THIS STORY HAS BEEN FORMATTED FOR EASY PRINTING

Parents finding child car seats even trickier

Burlington Police Officer Bernie Schipelliti sets up a car seat for father-to-be Craig Rottenberg. Burlington Police Officer Bernie Schipelliti sets up a car seat for father-to-be Craig Rottenberg. (Joanne Rathe/Globe Staff)
By Kathleen Burge
Globe Staff / September 6, 2009

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ARLINGTON - Ramya Kollipara was nearly eight months pregnant with her second child, and she had everything ready for the new baby, with one exception: the car seat that was legally required to transport her infant home from the hospital.

As her due date approached, Kollipara could not find anyone to inspect the car seat to make sure it was fastened properly. She contacted five local police departments, home to most of the state’s certified inspectors, but none could help her.

“I was getting a little nervous I wouldn’t be able to get the car seat inspected,’’ she said.

Finally, a few weeks ago, just before her due date, she snagged an appointment at Children’s Hospital Boston, where technicians inspected the seat. Although she was pleased with the service, it was inconvenient: She had to leave her job in Waltham in the middle of the day to drive into Boston.

One of the rituals of modern parenthood, first carried out by nervous parents-to-be and periodically reenacted as the children grow bigger, is struggling to follow the complex instructions and diagrams to get car seats safety attached. The risks of putting the seat in wrong are so frightening to many parents that they often rely on trained technicians to adjust, and even install, the seats. Police departments have traditionally offered the free service. But as local budgets tighten, some parents, like Kollipara, have struggled to find help.

Police in Cambridge, which once installed car seats for anyone who scheduled an appointment, limited their clients to city residents only - temporarily, they hope - about a year ago. Lexington announced earlier this year that its program would no longer serve out-of-towners. Belmont cut its program a few years ago.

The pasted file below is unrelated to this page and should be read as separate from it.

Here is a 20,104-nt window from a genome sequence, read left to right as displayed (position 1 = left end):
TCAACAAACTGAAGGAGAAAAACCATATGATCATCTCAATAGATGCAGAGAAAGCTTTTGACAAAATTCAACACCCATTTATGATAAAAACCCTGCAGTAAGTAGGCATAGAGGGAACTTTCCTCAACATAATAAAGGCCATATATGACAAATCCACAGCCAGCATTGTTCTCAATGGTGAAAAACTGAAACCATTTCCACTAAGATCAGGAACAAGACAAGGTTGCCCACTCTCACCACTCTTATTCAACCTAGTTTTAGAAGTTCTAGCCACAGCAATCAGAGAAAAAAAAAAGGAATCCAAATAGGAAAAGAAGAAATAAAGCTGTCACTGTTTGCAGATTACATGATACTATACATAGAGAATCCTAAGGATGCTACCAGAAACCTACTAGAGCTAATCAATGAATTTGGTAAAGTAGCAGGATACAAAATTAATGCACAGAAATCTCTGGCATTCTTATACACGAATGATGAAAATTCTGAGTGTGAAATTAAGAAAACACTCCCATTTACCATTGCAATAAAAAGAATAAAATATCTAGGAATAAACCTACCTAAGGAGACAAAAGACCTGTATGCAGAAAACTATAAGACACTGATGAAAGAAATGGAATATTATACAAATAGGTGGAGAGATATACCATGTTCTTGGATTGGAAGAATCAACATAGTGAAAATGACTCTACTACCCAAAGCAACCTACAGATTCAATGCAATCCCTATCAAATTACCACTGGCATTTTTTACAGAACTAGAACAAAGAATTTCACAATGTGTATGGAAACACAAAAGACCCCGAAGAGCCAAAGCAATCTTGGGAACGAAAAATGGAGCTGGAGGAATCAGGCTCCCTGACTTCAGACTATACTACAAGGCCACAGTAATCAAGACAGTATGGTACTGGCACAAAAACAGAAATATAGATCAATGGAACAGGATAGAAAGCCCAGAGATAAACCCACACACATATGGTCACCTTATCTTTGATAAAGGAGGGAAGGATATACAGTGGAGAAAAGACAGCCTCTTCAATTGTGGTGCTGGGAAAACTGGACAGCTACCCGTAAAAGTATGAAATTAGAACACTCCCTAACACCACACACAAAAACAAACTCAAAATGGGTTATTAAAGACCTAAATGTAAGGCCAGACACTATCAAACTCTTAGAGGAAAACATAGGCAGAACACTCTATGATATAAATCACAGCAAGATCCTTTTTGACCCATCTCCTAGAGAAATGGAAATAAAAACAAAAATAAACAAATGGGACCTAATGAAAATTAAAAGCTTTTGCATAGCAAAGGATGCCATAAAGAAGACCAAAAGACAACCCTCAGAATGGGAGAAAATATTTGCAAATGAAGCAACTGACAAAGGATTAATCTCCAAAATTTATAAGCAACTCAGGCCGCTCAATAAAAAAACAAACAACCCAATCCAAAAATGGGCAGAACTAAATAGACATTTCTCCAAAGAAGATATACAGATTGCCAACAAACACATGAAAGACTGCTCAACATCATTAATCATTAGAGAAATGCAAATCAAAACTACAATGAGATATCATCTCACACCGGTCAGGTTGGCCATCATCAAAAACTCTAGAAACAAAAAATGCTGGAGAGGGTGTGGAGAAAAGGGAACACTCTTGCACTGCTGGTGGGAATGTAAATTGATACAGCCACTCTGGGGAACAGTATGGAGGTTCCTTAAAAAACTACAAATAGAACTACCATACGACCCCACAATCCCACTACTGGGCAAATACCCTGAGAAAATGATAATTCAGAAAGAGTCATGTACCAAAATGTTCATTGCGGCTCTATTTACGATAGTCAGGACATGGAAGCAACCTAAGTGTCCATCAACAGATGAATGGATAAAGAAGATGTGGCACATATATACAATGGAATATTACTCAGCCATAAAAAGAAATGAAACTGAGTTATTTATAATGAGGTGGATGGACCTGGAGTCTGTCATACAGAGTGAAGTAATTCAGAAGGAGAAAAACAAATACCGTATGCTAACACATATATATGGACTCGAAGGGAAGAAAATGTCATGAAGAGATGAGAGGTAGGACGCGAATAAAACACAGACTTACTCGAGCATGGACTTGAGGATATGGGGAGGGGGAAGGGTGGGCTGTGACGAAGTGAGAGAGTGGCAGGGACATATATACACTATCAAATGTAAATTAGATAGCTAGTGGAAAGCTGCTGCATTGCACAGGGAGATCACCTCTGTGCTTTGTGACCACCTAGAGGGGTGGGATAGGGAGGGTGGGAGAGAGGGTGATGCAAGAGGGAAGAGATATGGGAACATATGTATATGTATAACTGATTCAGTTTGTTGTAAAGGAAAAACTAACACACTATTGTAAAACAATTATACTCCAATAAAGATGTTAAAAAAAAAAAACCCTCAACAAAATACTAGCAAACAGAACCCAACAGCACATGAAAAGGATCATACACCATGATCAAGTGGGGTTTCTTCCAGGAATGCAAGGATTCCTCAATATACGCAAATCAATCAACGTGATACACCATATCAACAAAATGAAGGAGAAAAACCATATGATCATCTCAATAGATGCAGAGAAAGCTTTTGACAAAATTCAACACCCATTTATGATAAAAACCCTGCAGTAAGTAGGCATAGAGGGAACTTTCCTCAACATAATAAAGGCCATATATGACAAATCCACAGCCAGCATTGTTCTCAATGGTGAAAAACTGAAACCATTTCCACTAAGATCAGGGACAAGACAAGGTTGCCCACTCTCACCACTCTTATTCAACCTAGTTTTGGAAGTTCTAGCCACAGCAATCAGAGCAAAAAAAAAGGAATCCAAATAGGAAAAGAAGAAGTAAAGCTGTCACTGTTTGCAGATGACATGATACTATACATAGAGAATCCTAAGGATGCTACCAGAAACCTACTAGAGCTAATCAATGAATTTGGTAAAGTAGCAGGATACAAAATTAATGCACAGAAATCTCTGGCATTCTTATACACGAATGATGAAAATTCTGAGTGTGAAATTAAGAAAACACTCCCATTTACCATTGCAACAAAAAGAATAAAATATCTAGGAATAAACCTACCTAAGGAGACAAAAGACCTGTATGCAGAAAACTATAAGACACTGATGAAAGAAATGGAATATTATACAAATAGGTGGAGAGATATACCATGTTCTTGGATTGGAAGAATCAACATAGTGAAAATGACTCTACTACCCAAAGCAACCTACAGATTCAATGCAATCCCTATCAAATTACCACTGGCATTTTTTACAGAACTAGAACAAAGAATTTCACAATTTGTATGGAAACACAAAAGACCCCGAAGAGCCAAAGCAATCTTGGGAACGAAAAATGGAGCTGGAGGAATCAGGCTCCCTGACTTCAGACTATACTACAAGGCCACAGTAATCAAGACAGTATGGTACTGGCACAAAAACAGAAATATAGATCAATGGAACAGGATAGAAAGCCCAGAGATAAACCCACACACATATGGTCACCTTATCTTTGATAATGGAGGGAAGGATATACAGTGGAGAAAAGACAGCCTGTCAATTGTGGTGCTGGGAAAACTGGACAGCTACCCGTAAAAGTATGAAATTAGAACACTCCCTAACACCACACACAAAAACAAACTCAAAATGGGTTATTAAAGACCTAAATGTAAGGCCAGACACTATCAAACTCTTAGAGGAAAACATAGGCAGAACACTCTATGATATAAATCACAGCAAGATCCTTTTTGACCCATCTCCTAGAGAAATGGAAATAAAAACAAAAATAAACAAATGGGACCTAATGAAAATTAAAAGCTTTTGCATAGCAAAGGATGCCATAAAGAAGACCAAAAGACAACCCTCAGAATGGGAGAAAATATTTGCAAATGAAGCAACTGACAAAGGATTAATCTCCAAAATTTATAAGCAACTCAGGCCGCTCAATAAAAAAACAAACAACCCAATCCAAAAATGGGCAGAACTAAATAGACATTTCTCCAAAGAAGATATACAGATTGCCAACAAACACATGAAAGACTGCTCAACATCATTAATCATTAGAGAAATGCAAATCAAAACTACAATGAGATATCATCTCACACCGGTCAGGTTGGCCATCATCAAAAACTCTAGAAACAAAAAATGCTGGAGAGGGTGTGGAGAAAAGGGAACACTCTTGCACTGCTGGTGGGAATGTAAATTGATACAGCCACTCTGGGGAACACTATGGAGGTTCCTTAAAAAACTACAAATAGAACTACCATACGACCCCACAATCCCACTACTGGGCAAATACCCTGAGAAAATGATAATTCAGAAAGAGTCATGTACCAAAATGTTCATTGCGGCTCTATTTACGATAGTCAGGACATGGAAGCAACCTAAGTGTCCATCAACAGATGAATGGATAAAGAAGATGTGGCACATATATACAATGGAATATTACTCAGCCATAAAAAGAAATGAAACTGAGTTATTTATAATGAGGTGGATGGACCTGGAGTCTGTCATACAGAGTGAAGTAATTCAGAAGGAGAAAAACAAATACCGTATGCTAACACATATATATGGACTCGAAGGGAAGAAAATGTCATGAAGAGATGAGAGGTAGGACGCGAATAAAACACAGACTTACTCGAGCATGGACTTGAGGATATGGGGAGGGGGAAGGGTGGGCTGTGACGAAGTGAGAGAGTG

Isis Maternity, whose four Boston-area stores offer classes for expecting and new parents, heard customers fret that they had a hard time finding someone to inspect their car seats. So the company decided to train about 30 of its staff members in its four locations - Arlington, Boston, Brookline, and Needham - to inspect and install them. The training is scheduled to begin next month, and Isis hopes to start offering free inspections this fall, said Nancy Holtzman, the company’s director of parenting programs.

“You’ll find a wide listing of car seat checkpoints, but once you start calling down those numbers, good luck finding an appointment,’’ she said. “They’ll say, ‘We can’t offer that right now,’ or ‘The officer who’s trained is on leave right now.’ ’’

Cambridge police, who once saw many parents from Arlington and other nearby communities, cut back to city residents when they could not keep up with the demand, according to Lieutenant Jack Albert, commander of the department’s traffic unit. He said his section has lost a number of officers, but he hopes to extend the inspection service to nonresidents once the unit is fully staffed again.

To help parents, the Arlington Police Department last week started offering car-seat inspections every other Tuesday by appointment.

The seats, which are required by law for children under age 5 and less than 40 pounds, are notoriously difficult to install correctly. (Massachusetts also requires children up to age 8 or 57 inches tall to use a booster seat.)

To become a certified installer and inspector requires a week of training, with technicians learning how to fasten forward-facing and rear-facing seats in the various configurations posed by sedans, minivans, and SUVs.

The choices of car seats seem endless - Babies “R’’ Us alone sells more than 150 varieties. Models must often be installed differently in different vehicles. And car seat technology keeps changing, so technicians must be recertified every two years.

“There’s so many different types of motor vehicles, different types of seats, different types of locking mechanisms,’’ Albert said. “There’s the top anchors - some cars have them, some don’t. Some rear seats have different seating angles.’’

And the stakes are high: Motor vehicles crashes are the leading cause of death for children ages 3 to 14. Technicians who inspect car seats find that most are not installed or used correctly; a 2001 study for the National Highway Traffic Safety Administration put the figure at 73 percent.

Local police often say they see an even larger percentage of seats installed incorrectly.

Kym Craven, director of the Massachusetts Child Passenger Safety Program, says the number of people certified as child passenger safety technicians has grown to 681 this year. The certification process is extensive. In addition to 32 hours of classroom time, technicians must take written and practical exams to prove they can correctly install different seats in different vehicles.

At Children’s Hospital, technicians found no problems with the way Kollipara’s infant car seat was installed. But they made an adjustment to the seat belonging to her older child.

For information on arranging a child-seat inspection, go to www.mass.gov/childsafetyseats. Kathleen Burge can be reached at kburge@globe.com.